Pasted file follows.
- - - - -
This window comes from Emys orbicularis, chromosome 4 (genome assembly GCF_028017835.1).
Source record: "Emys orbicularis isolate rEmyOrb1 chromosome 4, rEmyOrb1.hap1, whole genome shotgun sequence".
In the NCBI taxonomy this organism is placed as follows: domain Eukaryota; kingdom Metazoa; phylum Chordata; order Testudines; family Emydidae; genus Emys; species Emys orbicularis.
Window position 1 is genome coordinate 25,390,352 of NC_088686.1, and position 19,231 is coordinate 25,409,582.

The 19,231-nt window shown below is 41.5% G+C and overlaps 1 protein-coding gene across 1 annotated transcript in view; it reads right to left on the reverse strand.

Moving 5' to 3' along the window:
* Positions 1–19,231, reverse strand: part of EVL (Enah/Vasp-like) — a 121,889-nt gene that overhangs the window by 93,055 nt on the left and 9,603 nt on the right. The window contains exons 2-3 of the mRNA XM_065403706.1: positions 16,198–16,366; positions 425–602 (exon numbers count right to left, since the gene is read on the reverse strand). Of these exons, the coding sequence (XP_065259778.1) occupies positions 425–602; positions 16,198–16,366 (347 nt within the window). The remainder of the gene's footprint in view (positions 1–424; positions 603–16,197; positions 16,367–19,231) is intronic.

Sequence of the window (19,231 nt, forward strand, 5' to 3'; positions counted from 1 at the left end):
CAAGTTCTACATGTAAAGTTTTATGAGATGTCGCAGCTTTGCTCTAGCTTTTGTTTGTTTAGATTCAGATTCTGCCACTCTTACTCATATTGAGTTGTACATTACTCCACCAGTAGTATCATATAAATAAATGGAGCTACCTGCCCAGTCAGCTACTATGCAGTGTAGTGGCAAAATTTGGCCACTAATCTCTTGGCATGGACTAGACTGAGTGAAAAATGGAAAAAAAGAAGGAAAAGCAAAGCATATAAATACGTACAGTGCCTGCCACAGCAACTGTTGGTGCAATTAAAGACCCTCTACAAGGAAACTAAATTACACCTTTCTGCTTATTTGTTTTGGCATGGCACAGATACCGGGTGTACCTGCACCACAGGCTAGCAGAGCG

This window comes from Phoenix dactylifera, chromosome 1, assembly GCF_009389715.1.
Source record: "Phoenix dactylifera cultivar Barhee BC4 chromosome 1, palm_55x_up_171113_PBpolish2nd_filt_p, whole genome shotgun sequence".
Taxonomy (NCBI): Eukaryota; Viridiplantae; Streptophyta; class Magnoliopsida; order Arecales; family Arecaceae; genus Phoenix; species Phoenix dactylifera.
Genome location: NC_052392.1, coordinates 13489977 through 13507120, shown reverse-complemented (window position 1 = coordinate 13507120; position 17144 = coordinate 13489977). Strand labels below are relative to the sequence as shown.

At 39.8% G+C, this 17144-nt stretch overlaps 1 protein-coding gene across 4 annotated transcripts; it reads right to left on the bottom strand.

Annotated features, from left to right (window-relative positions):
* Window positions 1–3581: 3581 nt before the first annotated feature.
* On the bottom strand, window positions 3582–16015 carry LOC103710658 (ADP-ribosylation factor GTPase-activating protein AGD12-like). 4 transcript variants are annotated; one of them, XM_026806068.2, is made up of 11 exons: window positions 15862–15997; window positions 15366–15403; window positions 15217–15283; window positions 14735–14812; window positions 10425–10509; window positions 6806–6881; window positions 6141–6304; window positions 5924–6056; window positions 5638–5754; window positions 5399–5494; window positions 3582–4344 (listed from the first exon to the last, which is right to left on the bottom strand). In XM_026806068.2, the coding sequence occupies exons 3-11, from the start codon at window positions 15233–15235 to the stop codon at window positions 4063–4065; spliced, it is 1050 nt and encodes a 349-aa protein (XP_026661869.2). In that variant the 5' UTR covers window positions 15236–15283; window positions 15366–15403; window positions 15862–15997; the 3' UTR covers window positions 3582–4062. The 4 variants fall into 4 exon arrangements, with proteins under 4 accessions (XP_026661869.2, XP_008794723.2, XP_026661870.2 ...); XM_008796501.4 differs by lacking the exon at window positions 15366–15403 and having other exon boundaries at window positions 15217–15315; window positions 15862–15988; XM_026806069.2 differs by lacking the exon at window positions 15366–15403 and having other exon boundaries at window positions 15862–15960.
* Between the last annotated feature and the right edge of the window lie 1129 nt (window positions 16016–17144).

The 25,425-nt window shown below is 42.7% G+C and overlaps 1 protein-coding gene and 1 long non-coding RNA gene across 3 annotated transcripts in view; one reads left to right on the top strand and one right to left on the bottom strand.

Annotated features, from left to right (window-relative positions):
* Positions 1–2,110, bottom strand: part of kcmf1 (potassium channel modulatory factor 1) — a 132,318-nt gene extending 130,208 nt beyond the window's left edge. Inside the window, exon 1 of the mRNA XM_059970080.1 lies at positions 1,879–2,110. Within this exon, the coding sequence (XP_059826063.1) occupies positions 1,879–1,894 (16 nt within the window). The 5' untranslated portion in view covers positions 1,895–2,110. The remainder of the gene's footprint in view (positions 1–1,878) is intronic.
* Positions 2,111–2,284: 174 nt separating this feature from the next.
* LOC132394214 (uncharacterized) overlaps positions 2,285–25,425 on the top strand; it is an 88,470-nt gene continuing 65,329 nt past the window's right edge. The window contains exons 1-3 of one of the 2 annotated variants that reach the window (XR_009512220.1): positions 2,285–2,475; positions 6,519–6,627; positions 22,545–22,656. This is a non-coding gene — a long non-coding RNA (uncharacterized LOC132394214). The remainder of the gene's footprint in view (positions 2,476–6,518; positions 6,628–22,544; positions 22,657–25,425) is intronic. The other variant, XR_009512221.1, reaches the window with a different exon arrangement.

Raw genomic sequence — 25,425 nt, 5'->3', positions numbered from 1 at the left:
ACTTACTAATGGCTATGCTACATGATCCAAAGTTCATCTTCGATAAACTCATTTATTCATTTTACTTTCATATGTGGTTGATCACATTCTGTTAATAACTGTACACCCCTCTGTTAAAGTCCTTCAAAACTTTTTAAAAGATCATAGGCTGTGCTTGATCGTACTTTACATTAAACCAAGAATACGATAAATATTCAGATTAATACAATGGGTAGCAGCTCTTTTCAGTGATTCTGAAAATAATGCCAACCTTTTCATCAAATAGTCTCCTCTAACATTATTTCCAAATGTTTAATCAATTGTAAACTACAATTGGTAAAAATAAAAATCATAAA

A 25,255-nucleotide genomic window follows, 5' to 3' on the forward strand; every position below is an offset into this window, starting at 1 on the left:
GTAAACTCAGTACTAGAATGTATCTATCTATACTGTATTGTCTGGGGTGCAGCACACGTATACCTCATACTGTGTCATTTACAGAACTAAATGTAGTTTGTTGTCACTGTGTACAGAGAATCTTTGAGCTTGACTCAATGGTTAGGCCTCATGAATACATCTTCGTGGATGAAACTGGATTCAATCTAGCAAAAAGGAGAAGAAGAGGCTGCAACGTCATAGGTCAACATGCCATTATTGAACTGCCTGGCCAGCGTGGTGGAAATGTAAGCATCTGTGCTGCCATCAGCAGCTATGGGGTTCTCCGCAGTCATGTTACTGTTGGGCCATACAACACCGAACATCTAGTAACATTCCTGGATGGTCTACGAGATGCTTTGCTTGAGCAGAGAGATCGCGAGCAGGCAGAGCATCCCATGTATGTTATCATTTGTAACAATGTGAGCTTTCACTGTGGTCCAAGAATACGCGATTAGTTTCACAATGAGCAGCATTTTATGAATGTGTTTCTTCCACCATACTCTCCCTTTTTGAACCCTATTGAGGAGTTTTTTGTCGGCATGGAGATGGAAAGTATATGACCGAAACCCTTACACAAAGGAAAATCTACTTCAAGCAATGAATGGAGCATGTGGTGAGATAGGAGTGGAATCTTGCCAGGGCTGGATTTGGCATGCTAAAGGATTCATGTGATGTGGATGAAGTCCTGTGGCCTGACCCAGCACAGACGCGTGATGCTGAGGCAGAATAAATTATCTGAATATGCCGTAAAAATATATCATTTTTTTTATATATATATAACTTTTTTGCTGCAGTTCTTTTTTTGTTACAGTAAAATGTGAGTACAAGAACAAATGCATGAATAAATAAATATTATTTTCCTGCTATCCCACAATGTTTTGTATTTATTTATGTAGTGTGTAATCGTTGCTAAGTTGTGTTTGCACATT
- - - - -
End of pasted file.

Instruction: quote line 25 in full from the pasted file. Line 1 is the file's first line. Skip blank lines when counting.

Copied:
ACTTACTAATGGCTATGCTACATGATCCAAAGTTCATCTTCGATAAACTCATTTATTCATTTTACTTTCATATGTGGTTGATCACATTCTGTTAATAACTGTACACCCCTCTGTTAAAGTCCTTCAAAACTTTTTAAAAGATCATAGGCTGTGCTTGATCGTACTTTACATTAAACCAAGAATACGATAAATATTCAGATTAATACAATGGGTAGCAGCTCTTTTCAGTGATTCTGAAAATAATGCCAACCTTTTCATCAAATAGTCTCCTCTAACATTATTTCCAAATGTTTAATCAATTGTAAACTACAATTGGTAAAAATAAAAATCATAAA